Impeachment of the President is once again on people’s lips for the third time in my lifetime. Certain Republicans are already doing all they possibly can to derail the Mueller probe and dismantle the FBI investigation. In my view, they are shooting themselves and President Trump in the foot; they should want all the facts out and on the table for public viewing and Congressional consideration. They will pay a big price in the November’s elections if they succeed in obfuscating and obstructing a legitimate probe by a well-respected law enforcement leader; some Republicans understand this. Democrats too could overplay their hand by going off on a weak and partisan case; some seem to understand the peril while others clearly do not. Impeachment is an extraordinarily serious undertaking requiring bi-partisan consensus to be successful. It requires a majority vote in the House and a 2/3rds vote in the Senate.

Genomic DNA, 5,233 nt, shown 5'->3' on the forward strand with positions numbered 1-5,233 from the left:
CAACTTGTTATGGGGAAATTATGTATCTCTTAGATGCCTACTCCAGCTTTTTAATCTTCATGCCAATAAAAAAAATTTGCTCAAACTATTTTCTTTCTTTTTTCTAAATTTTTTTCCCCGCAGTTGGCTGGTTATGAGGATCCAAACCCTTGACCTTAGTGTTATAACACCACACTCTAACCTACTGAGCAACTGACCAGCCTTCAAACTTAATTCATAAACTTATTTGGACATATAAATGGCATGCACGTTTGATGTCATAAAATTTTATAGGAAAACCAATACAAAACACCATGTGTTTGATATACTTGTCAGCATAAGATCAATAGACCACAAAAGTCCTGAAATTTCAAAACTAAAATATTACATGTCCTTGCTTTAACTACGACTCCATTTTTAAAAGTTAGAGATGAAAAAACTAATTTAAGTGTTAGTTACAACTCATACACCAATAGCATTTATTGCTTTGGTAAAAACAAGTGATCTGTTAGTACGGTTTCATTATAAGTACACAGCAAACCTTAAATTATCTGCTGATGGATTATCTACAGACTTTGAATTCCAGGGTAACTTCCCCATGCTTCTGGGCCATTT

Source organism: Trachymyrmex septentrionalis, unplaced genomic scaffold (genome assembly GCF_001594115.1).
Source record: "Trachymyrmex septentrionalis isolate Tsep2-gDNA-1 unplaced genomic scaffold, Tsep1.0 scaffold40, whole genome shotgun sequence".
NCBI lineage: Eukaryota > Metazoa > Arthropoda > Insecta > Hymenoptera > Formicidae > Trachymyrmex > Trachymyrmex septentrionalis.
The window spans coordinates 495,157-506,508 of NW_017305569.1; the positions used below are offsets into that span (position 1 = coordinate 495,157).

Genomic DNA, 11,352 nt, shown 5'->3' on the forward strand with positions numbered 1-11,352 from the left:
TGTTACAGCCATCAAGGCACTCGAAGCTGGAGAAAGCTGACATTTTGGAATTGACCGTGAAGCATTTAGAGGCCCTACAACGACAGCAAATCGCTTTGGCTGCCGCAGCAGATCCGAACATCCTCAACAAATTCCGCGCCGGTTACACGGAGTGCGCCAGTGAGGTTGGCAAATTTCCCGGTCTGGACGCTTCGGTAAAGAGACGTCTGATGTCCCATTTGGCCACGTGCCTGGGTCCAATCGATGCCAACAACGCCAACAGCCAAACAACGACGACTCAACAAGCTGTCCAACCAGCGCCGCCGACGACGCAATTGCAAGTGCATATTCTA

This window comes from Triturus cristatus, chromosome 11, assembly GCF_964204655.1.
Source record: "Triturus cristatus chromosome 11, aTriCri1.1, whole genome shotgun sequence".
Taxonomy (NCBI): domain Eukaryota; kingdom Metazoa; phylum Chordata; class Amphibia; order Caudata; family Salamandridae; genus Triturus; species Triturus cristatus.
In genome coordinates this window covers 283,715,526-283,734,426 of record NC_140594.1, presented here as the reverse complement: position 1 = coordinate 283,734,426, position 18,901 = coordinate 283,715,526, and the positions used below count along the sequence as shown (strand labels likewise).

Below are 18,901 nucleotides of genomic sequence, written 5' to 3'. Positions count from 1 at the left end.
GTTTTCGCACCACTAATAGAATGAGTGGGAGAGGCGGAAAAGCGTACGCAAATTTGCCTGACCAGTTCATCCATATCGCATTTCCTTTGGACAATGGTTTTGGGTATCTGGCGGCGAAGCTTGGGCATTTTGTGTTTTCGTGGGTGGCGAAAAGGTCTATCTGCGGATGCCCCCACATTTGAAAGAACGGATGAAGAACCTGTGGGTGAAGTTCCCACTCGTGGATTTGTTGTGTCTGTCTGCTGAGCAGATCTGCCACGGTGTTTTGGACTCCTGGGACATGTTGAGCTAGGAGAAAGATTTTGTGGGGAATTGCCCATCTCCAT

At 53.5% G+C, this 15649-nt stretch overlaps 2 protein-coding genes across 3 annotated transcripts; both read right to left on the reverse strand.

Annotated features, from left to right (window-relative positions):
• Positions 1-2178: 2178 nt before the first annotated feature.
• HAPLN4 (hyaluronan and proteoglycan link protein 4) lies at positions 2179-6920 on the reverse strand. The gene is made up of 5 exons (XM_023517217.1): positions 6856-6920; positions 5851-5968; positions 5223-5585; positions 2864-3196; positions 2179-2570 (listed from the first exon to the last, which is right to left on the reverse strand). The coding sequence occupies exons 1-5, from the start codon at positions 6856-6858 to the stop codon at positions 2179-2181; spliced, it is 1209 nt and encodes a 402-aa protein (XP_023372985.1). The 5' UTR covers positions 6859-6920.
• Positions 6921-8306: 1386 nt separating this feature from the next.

President Andrew Johnson was impeached in the House and escaped conviction in the Senate by one vote. He began life as an indentured servant to a local tailor and ran away. He was a strong supporter of poor white Southerners as opposed to the plantation and slave owning aristocracy; he was a leader in efforts to pass a Homestead Act so that poorer landless farmers could acquire and settle their own farmland. He had been a pro-Union Democrat from Tennessee, who also supported slavery. He was elected Vice President on a Union ticket with Abraham Lincoln in 1964. After Lincoln’s assassination, he became an accidental President. He helped secure states’ ratification of the 13th Amendment, which prohibited slavery and involuntary servitude in the United States and its territories. He vetoed the Civil Rights Act as well as the 14th Amendment, which protected all Americans from state and local discrimination and guaranteed due process, equal protection of the laws and citizenship to all Americans. His vetoes were over-ridden by Congressional Republicans, and the 14th Amendment was then ratified by the requisite numbers of state legislatures. He opposed giving African Americans the right to vote, which was subsequently guaranteed against federal, state and local actions by the 15th Amendment. He had leading Generals like Philip Sheridan removed from their roles in supervising Reconstruction in Texas, Louisiana and other Southern states because they were protecting Southern blacks and interfering with white Southerners’ efforts to retake their pre-war political and economic power and return Southern blacks to a status as close to slavery as possible – the Black Codes and the terror of the Ku Klux Klan. He removed Lincoln’s Secretary of War, Edwin Stanton, against the express direction of Congress, which then became the grounds for his impeachment. While there was ample disagreement about whether he had committed high crimes and misdemeanors, there was ample evidence that he was doing all within his power to blunt and obstruct Reconstruction and emancipation of African American freedmen throughout the South. The Republican Party majority was split between the radicals and the moderates; several Republican moderates saved him from conviction.